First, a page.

What does Mars’ lake mean for the search for life on the Red Planet?

The water body, if confirmed, could potentially harbor microbes

Martian south pole

WHAT LURKS BENEATH  Scientists think they’ve spotted a lake hidden under ice (white) near Mars’ south pole, shown in an image from ESA’s Mars Express spacecraft.

ESA, DLR, FU Berlin (CC BY-SA 3.0 IGO)

The search for life on Mars just got a lot more interesting.

For decades, scientists have looked at the dry and dusty planet and focused on finding regions where life could have taken root billions of years ago, when the Martian climate was warmer and wetter. But on July 25, researchers announced they had spotted signs of a large lake of liquid water hiding beneath thick layers of ice near the Red Planet’s south pole (SN Online: 7/26/18).

If the lake’s existence is confirmed, we could find microbes living on Mars today.

That report changes the calculus for astrobiologists who want to protect any existing extraterrestrial life from being wiped out or obscured by introduced species from Earth (SN: 1/20/18, p. 22). Mars landers and rovers are cleaned to strict standards to avoid any possible contamination, even “without having anything you’d even call a pond,” says astrobiologist Lisa Pratt, NASA’s planetary protection officer. “Now we have a report of a possible subglacial lake! That’s a major change in the kind of environment we’re trying to protect.”

So how does finding the lake change the quest for life on Mars?

First things first: Could anything actually live in this lake?

It would be a tough territory for most earthly microbes. Life on Earth fills every niche it can find, from cave crystals to arid deserts (SN: 3/31/18, p. 14).  But the low temperature cutoff for most terrestrial life is around –40° Celsius. The Martian ice sheet is about –68° C. “It’s very cold, colder than any environment on Earth where we believe life can either metabolize or replicate,” Pratt says.

The lake does seem to contain plenty of water. But for the water to be liquid at such cold temperatures, it must be extremely salty. “On Earth, these kinds of briny mixtures present significant challenges to living organisms,” says planetary scientist Jim Bell of Arizona State University in Tempe, president of the Planetary Society. “Even ‘extremophile’ bacteria that can live in highly salty water might not be able to survive.”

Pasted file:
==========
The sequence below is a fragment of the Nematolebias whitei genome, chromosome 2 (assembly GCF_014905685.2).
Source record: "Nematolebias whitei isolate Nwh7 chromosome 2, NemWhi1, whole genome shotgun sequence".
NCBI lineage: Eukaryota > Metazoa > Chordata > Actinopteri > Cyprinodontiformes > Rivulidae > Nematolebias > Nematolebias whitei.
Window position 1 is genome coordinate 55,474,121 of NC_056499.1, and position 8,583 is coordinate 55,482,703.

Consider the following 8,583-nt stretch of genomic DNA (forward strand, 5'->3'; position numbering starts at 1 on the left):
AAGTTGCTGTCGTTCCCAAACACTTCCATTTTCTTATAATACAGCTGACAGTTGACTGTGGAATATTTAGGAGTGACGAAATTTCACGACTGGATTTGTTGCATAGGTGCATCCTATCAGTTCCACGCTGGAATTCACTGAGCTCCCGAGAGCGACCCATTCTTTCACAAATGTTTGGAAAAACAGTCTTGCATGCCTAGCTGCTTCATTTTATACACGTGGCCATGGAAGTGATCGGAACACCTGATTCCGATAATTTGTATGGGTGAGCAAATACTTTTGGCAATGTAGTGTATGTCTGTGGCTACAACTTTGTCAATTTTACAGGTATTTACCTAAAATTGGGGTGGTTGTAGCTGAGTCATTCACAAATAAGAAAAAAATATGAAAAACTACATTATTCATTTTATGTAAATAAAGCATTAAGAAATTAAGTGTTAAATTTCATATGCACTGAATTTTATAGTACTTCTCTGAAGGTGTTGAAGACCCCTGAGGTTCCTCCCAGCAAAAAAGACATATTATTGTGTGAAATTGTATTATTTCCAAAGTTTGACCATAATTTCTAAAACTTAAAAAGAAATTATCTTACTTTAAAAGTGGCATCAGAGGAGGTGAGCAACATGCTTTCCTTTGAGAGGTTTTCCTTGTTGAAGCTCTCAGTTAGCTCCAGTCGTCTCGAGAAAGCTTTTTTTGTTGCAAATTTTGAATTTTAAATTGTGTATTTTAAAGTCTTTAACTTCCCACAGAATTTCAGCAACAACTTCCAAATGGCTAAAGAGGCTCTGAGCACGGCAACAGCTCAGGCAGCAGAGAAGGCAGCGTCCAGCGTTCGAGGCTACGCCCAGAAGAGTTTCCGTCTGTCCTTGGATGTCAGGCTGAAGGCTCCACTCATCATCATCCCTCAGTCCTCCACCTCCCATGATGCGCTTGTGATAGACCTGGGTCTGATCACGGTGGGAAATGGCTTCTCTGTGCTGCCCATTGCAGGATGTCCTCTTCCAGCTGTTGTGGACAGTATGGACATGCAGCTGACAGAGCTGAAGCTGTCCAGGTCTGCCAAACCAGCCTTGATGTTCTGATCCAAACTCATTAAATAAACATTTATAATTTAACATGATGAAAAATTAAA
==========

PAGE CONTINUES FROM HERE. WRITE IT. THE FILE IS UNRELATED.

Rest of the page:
But could Martians live there?

“Absolutely,” Pratt says.

If life arose on Mars sometime in its more life-friendly past, some organisms could have adapted to the changing climate and ended up finding the cold, salty water quite comfortable, she says. “This to me looks like an ideal refugia, a place where you could just hang out, maybe be dormant, and wait for surface conditions to get better.”

What’s different about this lake versus other watery places where we hope to find life, like Saturn’s moon Enceladus?

For planetary explorers, Mars has one major advantage over the icy moons of Saturn and Jupiter: We’ve landed on it before. Getting to Mars is a relatively quick journey of about four to 11 months, and the planet’s atmosphere makes landing much simpler than on the tiny, airless moons.

The big question for planetary protection is whether Mars’ lake has any contact with the surface. On Saturn’s moon Enceladus and possibly on Jupiter’s moon Europa, liquid water from a subsurface ocean sprays into space from cracks in the ice (SN: 6/9/18, p. 11). Those plumes could make sampling the oceans relatively simple: A spacecraft could just catch some spray during a flyby. But the fact that water can get out means that invading microbes can get in.

Even though no Mars spacecraft has landed near the lake, global dust storms — like the one currently raging on Mars — could carry contamination from anywhere on the planet (SN Online: 6/13/18).

“So if [the lake is] real, let’s hope there’s no passageway into it,” Pratt says.

If there’s no way in or out, how can we see if anything lives there?

There’s the rub.

To check the lake for signs of life, “you gotta drill,” says planetary scientist Isaac Smith of the Planetary Science Institute, who is based in Lakewood, Colo. That’s how scientists have probed similar under-ice lakes on Earth, such as Lake Vostok in Antarctica, which Russian scientists drilled into in 2012 (SN: 11/7/13, p. 26). That team controversially claimed that the lake hosts a thriving ecosystem, although later the researchers admitted that the samples were contaminated with drilling fluid.

Drilling on Mars would be even more technically challenging, and could face opposition from the scientific community, as the Russian team did. “Like the subglacial lakes in Antarctica, [the Mars lake] would be considered an extraordinarily rare and special place,” Pratt says. “I expect there would be lots of resistance to drilling into it.”

But if we’re lucky, there could be a sign from above. Signs of seasonal methane variations in the Martian atmosphere have piqued astrobiologists’ interest as a possible sign of microbial life under the surface (SN: 7/7/18, p. 8). The European Space Agency’s ExoMars Trace Gas Orbiter, which began taking data in April, is looking for more methane.

“ExoMars could find a smoking gun, so to say,” says planetary scientist Roberto Orosei of the National Institute of Astrophysics in Bologna, Italy, who was on the team that discovered the lake. “Association of liquid water and methane in the atmosphere would be very, very exciting evidence of something going on on Mars.”

Lisa Grossman is the astronomy writer. She has a degree in astronomy from Cornell University and a graduate certificate in science writing from University of California, Santa Cruz. She lives near Boston.

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